A few days ago on Facebook I made a comment that I was very glad that I am not limited to the produce of my garden because my diet would be chile peppers, pumpkin, lambsquarters, fresh herbs, and a handful of cowpeas and butter beans every day. Then I went outside and walked all the way around the house, noticing all of the edible plants that I could harvest at that moment, and started thinking about what I could make.
Harvestable right now: black-seeded cow peas, speckled butter beans, lambsquarters, chimayo chiles, Thai chiles, oregano, sage, culantro, lemongrass, thyme, rigani, rosemary, pumpkins, eggplants, young luffa gourds, ginger, turmeric, and mint. There might be some edible cassava by now. There’s also tea and medicinal herbs like lemon verbena, raspberry leaf, and rose hips. We’d be shooting squirrels for meat, but at least the squirrels would be well-seasoned!
The harvest that had to be used immediately was the lambsquarters. The plants had reached ten feet tall and then partially flopped over. This unsightly behavior was beautifully silhouetted against the white front of the house for all the neighbors to see. They were also going to seed, and I didn’t want lambsquarters coming up all over the yard. They had to go. So before I got home from work my husband chopped the towering plants down, and the kids started stripping the tender leaves off the stems and then cutting the branches down to add to the compost bin. They were mostly done before I even got home! We harvested about 6 cups of tender leaves, tightly packed, and then put the rest in the compost.
Look at my pretty beans! Beans are not a money crop. They’re not flamboyant like fancy tomatoes or trendy like kale. They take work since they have to be picked every other day and shelling takes time. The plants ramble and climb. But I have to say, so far I am enjoying growing legumes and look forward to trying other varieties. There are so many polyculture opportunities here, I just have to keep experimenting. That jar of beans above are beans that I grew, harvested, dried, and shelled, and I decided to make them the stars of the recipe, with all of the other flavors supporting them. After some harvesting and some thought, I finally decided what I wanted to do.
Late Summer Peas & Greens Curry
This dish is inspired by saag chole, my favorite Punjabi dish. It’s a bit involved, but once all the chopping is done the dish comes together quickly. I served this with a harissa-slathered roast chicken and buttery mashed sweet potatoes, but you could also serve it with plain steamed rice. Ingredients in bold and italic came from my garden, ingredients in bold came from local farms. This is what “here” tastes like!
1 c dried cowpeas and/or butter beans, or 1 1/2 c fresh field peas or cow peas
6 c packed lambsquarters or any other tender summer greens like callaloo
2 tbl butter or ghee
2 small onions
1 tsp ground coriander
1/2 tsp ground cumin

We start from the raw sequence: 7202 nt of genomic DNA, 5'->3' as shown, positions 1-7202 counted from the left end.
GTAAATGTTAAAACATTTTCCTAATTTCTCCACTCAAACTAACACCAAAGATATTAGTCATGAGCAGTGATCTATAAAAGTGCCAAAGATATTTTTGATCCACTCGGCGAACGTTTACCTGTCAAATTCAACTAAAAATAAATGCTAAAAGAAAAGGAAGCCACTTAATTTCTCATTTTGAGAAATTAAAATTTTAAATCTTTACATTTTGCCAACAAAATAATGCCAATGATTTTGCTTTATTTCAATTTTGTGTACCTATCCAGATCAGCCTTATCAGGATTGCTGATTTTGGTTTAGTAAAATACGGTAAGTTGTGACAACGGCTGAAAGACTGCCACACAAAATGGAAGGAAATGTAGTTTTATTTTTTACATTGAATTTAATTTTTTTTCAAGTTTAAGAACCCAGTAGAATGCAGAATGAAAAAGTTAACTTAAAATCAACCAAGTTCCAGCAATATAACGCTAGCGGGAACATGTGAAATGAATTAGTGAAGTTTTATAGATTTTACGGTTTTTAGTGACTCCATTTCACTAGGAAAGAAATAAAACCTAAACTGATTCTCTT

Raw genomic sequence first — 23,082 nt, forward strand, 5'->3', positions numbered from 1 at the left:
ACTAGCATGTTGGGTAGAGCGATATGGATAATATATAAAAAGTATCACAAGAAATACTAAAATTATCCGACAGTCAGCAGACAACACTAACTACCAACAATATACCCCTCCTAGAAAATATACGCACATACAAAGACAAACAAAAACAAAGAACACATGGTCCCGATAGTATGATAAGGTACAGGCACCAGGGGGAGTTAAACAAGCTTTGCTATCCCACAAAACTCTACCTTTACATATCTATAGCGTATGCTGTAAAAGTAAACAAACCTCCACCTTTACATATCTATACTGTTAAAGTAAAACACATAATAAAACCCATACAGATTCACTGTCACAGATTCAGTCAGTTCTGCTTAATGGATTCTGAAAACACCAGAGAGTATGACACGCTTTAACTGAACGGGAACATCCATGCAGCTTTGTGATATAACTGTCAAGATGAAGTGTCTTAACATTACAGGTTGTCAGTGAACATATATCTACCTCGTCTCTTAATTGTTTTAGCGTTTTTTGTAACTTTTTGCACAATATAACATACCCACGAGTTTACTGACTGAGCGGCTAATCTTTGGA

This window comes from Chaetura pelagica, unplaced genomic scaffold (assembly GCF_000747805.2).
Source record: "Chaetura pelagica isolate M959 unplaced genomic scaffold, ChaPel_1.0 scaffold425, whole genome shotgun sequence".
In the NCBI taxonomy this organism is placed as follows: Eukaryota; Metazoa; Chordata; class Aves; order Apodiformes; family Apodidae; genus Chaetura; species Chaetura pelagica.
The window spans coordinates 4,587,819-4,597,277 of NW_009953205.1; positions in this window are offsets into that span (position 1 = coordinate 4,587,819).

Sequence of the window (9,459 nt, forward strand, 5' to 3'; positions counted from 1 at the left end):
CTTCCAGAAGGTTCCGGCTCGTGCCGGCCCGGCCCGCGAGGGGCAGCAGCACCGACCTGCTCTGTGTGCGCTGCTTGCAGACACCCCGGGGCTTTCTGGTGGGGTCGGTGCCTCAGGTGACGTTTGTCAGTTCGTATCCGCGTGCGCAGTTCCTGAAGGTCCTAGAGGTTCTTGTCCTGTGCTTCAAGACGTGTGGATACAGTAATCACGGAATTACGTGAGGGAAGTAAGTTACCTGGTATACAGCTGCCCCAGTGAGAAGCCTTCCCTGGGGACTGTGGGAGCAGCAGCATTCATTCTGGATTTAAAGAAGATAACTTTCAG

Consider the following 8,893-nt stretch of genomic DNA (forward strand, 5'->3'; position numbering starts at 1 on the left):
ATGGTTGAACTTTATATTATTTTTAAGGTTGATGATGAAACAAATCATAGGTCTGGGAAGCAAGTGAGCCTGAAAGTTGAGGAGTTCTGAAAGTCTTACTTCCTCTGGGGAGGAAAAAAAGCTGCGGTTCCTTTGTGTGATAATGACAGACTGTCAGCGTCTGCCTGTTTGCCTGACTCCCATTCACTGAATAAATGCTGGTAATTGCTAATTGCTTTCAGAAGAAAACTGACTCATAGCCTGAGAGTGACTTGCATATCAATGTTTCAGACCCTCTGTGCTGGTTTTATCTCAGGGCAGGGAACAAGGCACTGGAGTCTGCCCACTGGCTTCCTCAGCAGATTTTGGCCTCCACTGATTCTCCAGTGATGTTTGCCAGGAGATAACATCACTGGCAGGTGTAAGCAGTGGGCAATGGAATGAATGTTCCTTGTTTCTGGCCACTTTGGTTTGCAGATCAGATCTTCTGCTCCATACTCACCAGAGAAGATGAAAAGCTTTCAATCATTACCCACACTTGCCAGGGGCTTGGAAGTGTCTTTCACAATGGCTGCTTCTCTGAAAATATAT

1 small tomato
2 chimayo chiles, or any mild fresh red chile
1′ knob of ginger
1 small whole turmeric root
1 cup of whole milk (or cream if you’re feeling decadent)
1/4- 1/2 tsp Jamaican curry powder
Culantro and plain whole-milk yogurt
Soak the beans for at least 12 hours. Drain and rinse. Put in a pot with plenty of water and a tablespoon of salt. Bring to a boil and then simmer for an hour, or until the peas start to split open a little. Drain and set aside.
Take another pot with a tight-fitting lid large enough to hold the volume of greens. Fill halfway with water, cover, and put on high heat.
While the peas are cooking you make the rest of the dish. Chop the onion and tomato and put them in separate bowls. Then mince the ginger, turmeric root, and chiles together and place in another bowl. Heat a large pan over medium heat. Add the butter. When the butter starts foaming, add the onion. Fry the onion, stirring often, until it starts to turn nice and brown. Add the coriander and cumin. Stir until you can smell the spices clearly, just a few seconds. Then add the fresh chile/ginger/turmeric mixture. Fry for a minute or two, just until everything softens and releases the aromas. Watch the mixture carefully so the ground spices do not burn. When the mixture starts to brown, add the tomato. Turn the heat down to low.
By now the water should be boiling in the pot. Put a colander in the sink. Stir the greens into the boiling water and watch them carefully. As soon as they are wilted and bright green- usually less than two minutes- immediately pour them into the colander. Transfer the greens into a blender. Add 1/2 c of milk. Puree the mixture, adding milk as needed to make a smooth puree. Scrape the onion/tomato/spice mixture into the blender and pulse briefly to smooth out the sauce. Put the frying pan back on the burner, turn the heat up to medium, and pour the greens mixture back into the pan. Bring the mixture up to a simmer and cook, stirring constantly, until it thickens- about 10 minutes. Add the cooked peas to the greens and stir. Add salt and curry powder to taste.
Serve with a large dollop of plain yogurt or sour cream and plenty of chopped culantro.